LinkedIn is using AI and machine learning to generate screening questions for active job postings. In a paper published this week on the preprint server Arxiv.org, coauthors describe Job2Questions, a model deployed that helps recruiters quickly find applicants by reducing the need for manual screening. This isn’t just theoretical research — Job2Questions was briefly tested across millions of jobs by hiring managers and candidates on LinkedIn’s platform.
The timing of Job2Questions’ deployment is fortuitous. Screening is a necessary evil — a LinkedIn study found that roughly 70% of manual phone screenings uncover missing basic applicant qualifications. But as the pandemic increasingly impacts traditional hiring processes, companies are adopting alternatives, with some showing a willingness to pilot AI and machine learning tools. Job2Questions is designed to reduce the time recruiters spend asking questions they should already have answers or exposes gaps candidates themselves can fill.
As the researchers explain, Job2Questions generates a number of screening question candidates given the content of a job posting. It first divides postings into sentences and converts these sentences into pairs of question templates (e.g., “How many years of work experience do you have using…” and “Have you completed the following level of education:”) and variables (“Java” and “Bachelor’s Degree”). Then, it classifies the sentences into one of several templates designed by hiring experts and taps an entity linking system to detect the parameters corresponding to the chosen templates, namely by tagging specific types of entities from the sentences (like “education degrees,” “spoken languages,” “tool-typed skills,” and “credentials”). A pre-trained, fine-tuned deep averaging network within Job2Questions fine-tuned parses posting text for semantic meaning, and lastly, a ranking model identifies the best questions of the bunch.
To collect data to train the machine learning models underpinning Job2Questions, the LinkedIn researchers had annotators label sentence-question pairs, which enabled the prediction of the templates from sentences. Then, the team collected 110,409 labeled triples — data samples containing a single job posting, a template, and parameters — submitted by job posters on LinkedIn, which served to train Job2Questions’ question-ranking model to anticipate whether a job poster would add a screening question to a posting. Screening questions added and rejected by recruiters and posters served as ground-truth labels.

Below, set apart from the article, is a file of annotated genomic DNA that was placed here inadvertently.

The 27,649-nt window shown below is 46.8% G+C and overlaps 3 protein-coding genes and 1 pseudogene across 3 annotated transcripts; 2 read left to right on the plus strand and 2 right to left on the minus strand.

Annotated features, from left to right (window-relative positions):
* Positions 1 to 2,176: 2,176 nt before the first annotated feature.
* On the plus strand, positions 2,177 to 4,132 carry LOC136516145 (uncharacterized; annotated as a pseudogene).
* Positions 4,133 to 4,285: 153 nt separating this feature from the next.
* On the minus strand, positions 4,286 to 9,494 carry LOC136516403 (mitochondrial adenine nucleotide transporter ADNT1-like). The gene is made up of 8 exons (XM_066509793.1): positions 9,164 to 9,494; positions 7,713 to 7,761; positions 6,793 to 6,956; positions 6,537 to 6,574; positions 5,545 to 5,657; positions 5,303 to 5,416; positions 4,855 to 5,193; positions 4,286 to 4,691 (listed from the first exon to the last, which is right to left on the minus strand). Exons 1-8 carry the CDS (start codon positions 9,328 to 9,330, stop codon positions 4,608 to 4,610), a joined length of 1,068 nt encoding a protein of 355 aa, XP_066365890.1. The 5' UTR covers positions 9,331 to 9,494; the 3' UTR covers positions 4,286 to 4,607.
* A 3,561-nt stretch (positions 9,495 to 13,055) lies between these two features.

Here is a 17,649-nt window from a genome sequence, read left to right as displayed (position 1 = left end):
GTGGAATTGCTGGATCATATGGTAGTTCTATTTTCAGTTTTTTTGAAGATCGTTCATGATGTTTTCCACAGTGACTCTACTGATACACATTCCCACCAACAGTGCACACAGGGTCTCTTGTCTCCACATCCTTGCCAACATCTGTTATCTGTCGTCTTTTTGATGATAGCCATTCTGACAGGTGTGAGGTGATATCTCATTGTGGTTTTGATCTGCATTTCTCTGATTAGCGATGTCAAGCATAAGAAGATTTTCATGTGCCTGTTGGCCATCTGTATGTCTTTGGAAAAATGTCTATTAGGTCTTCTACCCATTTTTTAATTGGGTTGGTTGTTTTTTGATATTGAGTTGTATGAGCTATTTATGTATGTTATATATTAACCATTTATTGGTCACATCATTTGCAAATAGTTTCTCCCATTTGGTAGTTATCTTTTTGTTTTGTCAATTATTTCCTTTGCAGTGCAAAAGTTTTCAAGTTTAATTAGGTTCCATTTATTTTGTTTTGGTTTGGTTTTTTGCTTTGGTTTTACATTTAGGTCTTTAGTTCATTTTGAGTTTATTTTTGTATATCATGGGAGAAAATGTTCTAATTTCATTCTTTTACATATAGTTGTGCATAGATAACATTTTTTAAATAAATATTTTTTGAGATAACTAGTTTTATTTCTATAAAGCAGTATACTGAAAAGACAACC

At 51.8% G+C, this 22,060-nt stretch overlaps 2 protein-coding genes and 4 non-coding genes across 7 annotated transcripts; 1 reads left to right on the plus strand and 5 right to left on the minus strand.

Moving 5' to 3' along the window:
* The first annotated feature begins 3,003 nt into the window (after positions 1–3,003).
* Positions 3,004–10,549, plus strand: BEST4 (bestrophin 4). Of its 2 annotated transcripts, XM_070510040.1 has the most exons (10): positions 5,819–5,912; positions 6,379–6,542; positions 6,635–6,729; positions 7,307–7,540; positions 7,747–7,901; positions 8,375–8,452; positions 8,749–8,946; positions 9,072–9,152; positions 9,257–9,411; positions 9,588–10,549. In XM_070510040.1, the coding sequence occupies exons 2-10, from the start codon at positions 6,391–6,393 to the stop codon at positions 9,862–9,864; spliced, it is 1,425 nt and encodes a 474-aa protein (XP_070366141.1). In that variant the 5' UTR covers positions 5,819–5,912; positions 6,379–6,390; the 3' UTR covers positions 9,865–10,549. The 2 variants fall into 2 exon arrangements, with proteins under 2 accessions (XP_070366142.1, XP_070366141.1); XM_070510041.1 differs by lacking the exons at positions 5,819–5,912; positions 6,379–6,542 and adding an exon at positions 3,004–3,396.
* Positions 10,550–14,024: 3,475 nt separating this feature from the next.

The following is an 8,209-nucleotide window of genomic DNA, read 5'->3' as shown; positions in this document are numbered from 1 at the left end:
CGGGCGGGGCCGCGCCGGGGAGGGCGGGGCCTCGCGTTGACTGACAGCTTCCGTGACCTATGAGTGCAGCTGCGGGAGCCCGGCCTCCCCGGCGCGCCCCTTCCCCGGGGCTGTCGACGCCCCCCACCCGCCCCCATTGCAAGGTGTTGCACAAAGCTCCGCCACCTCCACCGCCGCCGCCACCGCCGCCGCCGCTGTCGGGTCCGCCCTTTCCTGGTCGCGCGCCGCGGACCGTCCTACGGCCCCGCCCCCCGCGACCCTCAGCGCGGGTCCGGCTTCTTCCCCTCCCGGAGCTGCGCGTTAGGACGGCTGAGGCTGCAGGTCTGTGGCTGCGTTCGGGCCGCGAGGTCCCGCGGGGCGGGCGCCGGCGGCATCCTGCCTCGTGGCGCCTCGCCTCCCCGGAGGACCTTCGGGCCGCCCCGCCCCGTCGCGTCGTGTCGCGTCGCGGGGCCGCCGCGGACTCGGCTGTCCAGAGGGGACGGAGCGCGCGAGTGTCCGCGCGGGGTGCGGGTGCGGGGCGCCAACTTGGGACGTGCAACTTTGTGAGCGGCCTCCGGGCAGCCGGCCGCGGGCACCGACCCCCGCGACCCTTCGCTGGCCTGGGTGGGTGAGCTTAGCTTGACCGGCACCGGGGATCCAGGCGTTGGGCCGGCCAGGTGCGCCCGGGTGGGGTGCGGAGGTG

In the course of a two-week experiment involving 50% of LinkedIn’s traffic, the researchers claim that only 18.67% of applicants who didn’t answer screening questions correctly were rated as a “good fit” by recruiters while those who answered at least one question correctly had a 23% higher ranking. They also claim that ranking candidates by their screening question answers improved the applicant good fit rate by 7.45% and reduce the bad fit rate by 1.67%; that applicants were 46% more likely to get a good fit rating for job recommendations informed by their answers to questions; and that jobs with screening questions yielded 1.9 times more recruiter-applicant interaction in general and 2.4 times more interactions with screening-qualified applicants.
“We found that screening questions often contains information that members do not put in their profile. “Among members who answered screening questions, 33% of the members do not provide their education information in their profile. More specifically, people who hold secondary education degree are less likely to list that in their profile. As for languages, 70% of the members do not list the languages they spoke (mostly native speakers) in their profile. Lastly, 37% of the members do not include experience with specific tools,” wrote the paper’s coauthors. “In short, we suspect that when people composing their professional profile, they tend to overlook basic qualifications which recruiters value a lot during screening. Therefore, screening questions are much better, direct signals for applicant screening compared to member profile.”